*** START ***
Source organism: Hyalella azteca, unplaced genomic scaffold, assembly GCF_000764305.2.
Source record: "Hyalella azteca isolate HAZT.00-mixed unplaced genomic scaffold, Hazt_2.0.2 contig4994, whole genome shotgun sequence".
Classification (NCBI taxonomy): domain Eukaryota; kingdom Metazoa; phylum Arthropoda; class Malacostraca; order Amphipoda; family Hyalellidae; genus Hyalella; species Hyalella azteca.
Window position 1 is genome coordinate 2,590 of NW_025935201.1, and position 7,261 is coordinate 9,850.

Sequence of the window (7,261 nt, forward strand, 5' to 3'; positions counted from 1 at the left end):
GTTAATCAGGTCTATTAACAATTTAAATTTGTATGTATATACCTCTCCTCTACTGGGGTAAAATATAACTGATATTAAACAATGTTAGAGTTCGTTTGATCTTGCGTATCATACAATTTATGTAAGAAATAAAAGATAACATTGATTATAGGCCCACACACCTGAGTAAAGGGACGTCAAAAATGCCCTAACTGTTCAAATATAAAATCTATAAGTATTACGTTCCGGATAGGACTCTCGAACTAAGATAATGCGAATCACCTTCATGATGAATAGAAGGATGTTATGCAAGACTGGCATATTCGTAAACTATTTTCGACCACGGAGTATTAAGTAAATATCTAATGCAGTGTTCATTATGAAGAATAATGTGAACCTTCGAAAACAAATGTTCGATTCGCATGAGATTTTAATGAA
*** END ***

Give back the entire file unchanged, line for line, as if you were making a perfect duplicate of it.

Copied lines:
Source organism: Hyalella azteca, unplaced genomic scaffold, assembly GCF_000764305.2.
Source record: "Hyalella azteca isolate HAZT.00-mixed unplaced genomic scaffold, Hazt_2.0.2 contig4994, whole genome shotgun sequence".
Classification (NCBI taxonomy): domain Eukaryota; kingdom Metazoa; phylum Arthropoda; class Malacostraca; order Amphipoda; family Hyalellidae; genus Hyalella; species Hyalella azteca.
Window position 1 is genome coordinate 2,590 of NW_025935201.1, and position 7,261 is coordinate 9,850.

Sequence of the window (7,261 nt, forward strand, 5' to 3'; positions counted from 1 at the left end):
GTTAATCAGGTCTATTAACAATTTAAATTTGTATGTATATACCTCTCCTCTACTGGGGTAAAATATAACTGATATTAAACAATGTTAGAGTTCGTTTGATCTTGCGTATCATACAATTTATGTAAGAAATAAAAGATAACATTGATTATAGGCCCACACACCTGAGTAAAGGGACGTCAAAAATGCCCTAACTGTTCAAATATAAAATCTATAAGTATTACGTTCCGGATAGGACTCTCGAACTAAGATAATGCGAATCACCTTCATGATGAATAGAAGGATGTTATGCAAGACTGGCATATTCGTAAACTATTTTCGACCACGGAGTATTAAGTAAATATCTAATGCAGTGTTCATTATGAAGAATAATGTGAACCTTCGAAAACAAATGTTCGATTCGCATGAGATTTTAATGAA